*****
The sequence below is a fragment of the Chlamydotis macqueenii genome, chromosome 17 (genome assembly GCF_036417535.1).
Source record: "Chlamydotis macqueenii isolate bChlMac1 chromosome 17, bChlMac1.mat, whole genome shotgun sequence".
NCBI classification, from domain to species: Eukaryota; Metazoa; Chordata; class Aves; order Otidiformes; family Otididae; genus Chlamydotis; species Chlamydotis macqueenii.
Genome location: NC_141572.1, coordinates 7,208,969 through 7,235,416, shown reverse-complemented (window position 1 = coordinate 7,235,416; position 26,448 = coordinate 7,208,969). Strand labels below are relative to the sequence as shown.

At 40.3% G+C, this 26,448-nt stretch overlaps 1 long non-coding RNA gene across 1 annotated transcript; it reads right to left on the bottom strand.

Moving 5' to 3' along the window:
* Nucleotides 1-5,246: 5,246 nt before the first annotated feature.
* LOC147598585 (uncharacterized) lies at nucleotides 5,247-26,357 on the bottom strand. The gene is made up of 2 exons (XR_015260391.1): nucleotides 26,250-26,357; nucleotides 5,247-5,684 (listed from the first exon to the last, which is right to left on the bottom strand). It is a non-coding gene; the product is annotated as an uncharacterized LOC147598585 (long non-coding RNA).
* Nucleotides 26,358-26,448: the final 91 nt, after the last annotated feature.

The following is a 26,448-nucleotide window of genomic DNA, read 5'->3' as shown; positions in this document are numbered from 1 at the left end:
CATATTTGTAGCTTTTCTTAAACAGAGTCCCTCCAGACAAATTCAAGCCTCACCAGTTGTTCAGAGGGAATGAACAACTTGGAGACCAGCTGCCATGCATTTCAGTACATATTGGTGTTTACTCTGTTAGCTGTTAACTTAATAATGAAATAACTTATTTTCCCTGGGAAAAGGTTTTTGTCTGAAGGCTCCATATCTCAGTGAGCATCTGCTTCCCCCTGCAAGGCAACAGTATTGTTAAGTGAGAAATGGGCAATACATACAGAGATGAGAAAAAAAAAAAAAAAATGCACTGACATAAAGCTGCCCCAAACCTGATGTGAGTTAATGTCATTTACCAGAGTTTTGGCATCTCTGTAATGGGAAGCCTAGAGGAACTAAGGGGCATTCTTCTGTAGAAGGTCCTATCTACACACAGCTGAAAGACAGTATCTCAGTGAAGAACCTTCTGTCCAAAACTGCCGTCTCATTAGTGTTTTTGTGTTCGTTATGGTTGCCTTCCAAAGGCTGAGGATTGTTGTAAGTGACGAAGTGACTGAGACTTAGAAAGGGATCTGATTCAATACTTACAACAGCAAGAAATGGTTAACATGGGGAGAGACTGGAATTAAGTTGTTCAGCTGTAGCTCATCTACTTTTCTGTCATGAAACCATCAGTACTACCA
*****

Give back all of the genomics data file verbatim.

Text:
The sequence below is a fragment of the Chlamydotis macqueenii genome, chromosome 17 (genome assembly GCF_036417535.1).
Source record: "Chlamydotis macqueenii isolate bChlMac1 chromosome 17, bChlMac1.mat, whole genome shotgun sequence".
NCBI classification, from domain to species: Eukaryota; Metazoa; Chordata; class Aves; order Otidiformes; family Otididae; genus Chlamydotis; species Chlamydotis macqueenii.
Genome location: NC_141572.1, coordinates 7,208,969 through 7,235,416, shown reverse-complemented (window position 1 = coordinate 7,235,416; position 26,448 = coordinate 7,208,969). Strand labels below are relative to the sequence as shown.

At 40.3% G+C, this 26,448-nt stretch overlaps 1 long non-coding RNA gene across 1 annotated transcript; it reads right to left on the bottom strand.

Moving 5' to 3' along the window:
* Nucleotides 1-5,246: 5,246 nt before the first annotated feature.
* LOC147598585 (uncharacterized) lies at nucleotides 5,247-26,357 on the bottom strand. The gene is made up of 2 exons (XR_015260391.1): nucleotides 26,250-26,357; nucleotides 5,247-5,684 (listed from the first exon to the last, which is right to left on the bottom strand). It is a non-coding gene; the product is annotated as an uncharacterized LOC147598585 (long non-coding RNA).
* Nucleotides 26,358-26,448: the final 91 nt, after the last annotated feature.

The following is a 26,448-nucleotide window of genomic DNA, read 5'->3' as shown; positions in this document are numbered from 1 at the left end:
CATATTTGTAGCTTTTCTTAAACAGAGTCCCTCCAGACAAATTCAAGCCTCACCAGTTGTTCAGAGGGAATGAACAACTTGGAGACCAGCTGCCATGCATTTCAGTACATATTGGTGTTTACTCTGTTAGCTGTTAACTTAATAATGAAATAACTTATTTTCCCTGGGAAAAGGTTTTTGTCTGAAGGCTCCATATCTCAGTGAGCATCTGCTTCCCCCTGCAAGGCAACAGTATTGTTAAGTGAGAAATGGGCAATACATACAGAGATGAGAAAAAAAAAAAAAAAATGCACTGACATAAAGCTGCCCCAAACCTGATGTGAGTTAATGTCATTTACCAGAGTTTTGGCATCTCTGTAATGGGAAGCCTAGAGGAACTAAGGGGCATTCTTCTGTAGAAGGTCCTATCTACACACAGCTGAAAGACAGTATCTCAGTGAAGAACCTTCTGTCCAAAACTGCCGTCTCATTAGTGTTTTTGTGTTCGTTATGGTTGCCTTCCAAAGGCTGAGGATTGTTGTAAGTGACGAAGTGACTGAGACTTAGAAAGGGATCTGATTCAATACTTACAACAGCAAGAAATGGTTAACATGGGGAGAGACTGGAATTAAGTTGTTCAGCTGTAGCTCATCTACTTTTCTGTCATGAAACCATCAGTACTACCA